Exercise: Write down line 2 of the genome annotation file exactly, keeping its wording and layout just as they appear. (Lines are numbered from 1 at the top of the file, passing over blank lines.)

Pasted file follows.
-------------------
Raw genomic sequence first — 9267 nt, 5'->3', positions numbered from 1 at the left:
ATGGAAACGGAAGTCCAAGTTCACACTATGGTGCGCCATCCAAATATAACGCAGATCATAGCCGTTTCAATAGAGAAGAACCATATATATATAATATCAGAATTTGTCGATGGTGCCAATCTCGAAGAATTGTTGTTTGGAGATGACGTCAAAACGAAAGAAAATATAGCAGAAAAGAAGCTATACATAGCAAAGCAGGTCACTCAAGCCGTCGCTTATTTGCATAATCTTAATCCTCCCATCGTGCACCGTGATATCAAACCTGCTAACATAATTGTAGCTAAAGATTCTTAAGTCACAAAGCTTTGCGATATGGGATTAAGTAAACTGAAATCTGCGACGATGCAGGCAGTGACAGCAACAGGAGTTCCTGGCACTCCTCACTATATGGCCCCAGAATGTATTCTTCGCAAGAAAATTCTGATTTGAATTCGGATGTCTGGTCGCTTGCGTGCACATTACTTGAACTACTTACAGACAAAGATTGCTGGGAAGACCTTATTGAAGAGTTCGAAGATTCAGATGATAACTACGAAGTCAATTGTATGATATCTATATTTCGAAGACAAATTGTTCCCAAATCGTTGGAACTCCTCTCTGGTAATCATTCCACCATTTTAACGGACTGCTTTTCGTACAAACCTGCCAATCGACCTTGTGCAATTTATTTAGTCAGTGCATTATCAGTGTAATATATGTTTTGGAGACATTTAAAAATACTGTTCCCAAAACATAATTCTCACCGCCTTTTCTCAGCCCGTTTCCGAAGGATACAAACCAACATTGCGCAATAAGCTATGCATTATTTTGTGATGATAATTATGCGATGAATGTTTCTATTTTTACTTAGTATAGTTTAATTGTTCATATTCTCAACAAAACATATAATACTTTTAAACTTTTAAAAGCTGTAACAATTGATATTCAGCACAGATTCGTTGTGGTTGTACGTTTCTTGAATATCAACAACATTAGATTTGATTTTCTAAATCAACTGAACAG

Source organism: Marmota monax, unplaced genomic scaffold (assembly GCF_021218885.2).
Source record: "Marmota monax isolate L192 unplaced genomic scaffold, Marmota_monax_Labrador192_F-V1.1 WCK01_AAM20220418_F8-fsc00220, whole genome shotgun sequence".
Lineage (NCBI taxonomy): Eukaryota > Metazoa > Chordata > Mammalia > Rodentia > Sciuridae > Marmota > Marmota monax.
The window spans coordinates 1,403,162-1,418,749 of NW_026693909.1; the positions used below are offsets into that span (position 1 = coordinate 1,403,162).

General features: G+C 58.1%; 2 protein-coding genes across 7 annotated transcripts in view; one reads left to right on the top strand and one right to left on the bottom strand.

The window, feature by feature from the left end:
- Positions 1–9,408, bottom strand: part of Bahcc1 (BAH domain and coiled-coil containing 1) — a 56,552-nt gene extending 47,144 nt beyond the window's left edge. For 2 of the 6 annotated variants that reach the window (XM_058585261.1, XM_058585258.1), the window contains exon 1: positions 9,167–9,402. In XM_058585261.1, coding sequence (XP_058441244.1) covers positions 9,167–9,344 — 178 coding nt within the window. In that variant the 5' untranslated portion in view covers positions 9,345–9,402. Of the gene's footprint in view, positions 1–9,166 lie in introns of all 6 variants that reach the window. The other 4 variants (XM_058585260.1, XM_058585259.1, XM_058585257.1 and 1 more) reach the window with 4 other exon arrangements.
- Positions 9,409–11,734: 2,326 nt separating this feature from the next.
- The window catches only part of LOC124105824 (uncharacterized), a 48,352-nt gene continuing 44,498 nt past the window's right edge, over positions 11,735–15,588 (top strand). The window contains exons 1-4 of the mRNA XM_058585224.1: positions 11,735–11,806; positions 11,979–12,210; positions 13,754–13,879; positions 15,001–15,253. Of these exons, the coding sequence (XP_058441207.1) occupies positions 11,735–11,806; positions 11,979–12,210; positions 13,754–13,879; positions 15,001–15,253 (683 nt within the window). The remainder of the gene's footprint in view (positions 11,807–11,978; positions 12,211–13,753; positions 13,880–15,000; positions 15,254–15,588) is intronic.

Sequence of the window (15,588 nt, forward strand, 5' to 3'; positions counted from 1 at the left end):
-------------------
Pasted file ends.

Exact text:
ATGGAAACGGAAGTCCAAGTTCACACTATGGTGCGCCATCCAAATATAACGCAGATCATAGCCGTTTCAATAGAGAAGAACCATATATATATAATATCAGAATTTGTCGATGGTGCCAATCTCGAAGAATTGTTGTTTGGAGATGACGTCAAAACGAAAGAAAATATAGCAGAAAAGAAGCTATACATAGCAAAGCAGGTCACTCAAGCCGTCGCTTATTTGCATAATCTTAATCCTCCCATCGTGCACCGTGATATCAAACCTGCTAACATAATTGTAGCTAAAGATTCTTAAGTCACAAAGCTTTGCGATATGGGATTAAGTAAACTGAAATCTGCGACGATGCAGGCAGTGACAGCAACAGGAGTTCCTGGCACTCCTCACTATATGGCCCCAGAATGTATTCTTCGCAAGAAAATTCTGATTTGAATTCGGATGTCTGGTCGCTTGCGTGCACATTACTTGAACTACTTACAGACAAAGATTGCTGGGAAGACCTTATTGAAGAGTTCGAAGATTCAGATGATAACTACGAAGTCAATTGTATGATATCTATATTTCGAAGACAAATTGTTCCCAAATCGTTGGAACTCCTCTCTGGTAATCATTCCACCATTTTAACGGACTGCTTTTCGTACAAACCTGCCAATCGACCTTGTGCAATTTATTTAGTCAGTGCATTATCAGTGTAATATATGTTTTGGAGACATTTAAAAATACTGTTCCCAAAACATAATTCTCACCGCCTTTTCTCAGCCCGTTTCCGAAGGATACAAACCAACATTGCGCAATAAGCTATGCATTATTTTGTGATGATAATTATGCGATGAATGTTTCTATTTTTACTTAGTATAGTTTAATTGTTCATATTCTCAACAAAACATATAATACTTTTAAACTTTTAAAAGCTGTAACAATTGATATTCAGCACAGATTCGTTGTGGTTGTACGTTTCTTGAATATCAACAACATTAGATTTGATTTTCTAAATCAACTGAACAG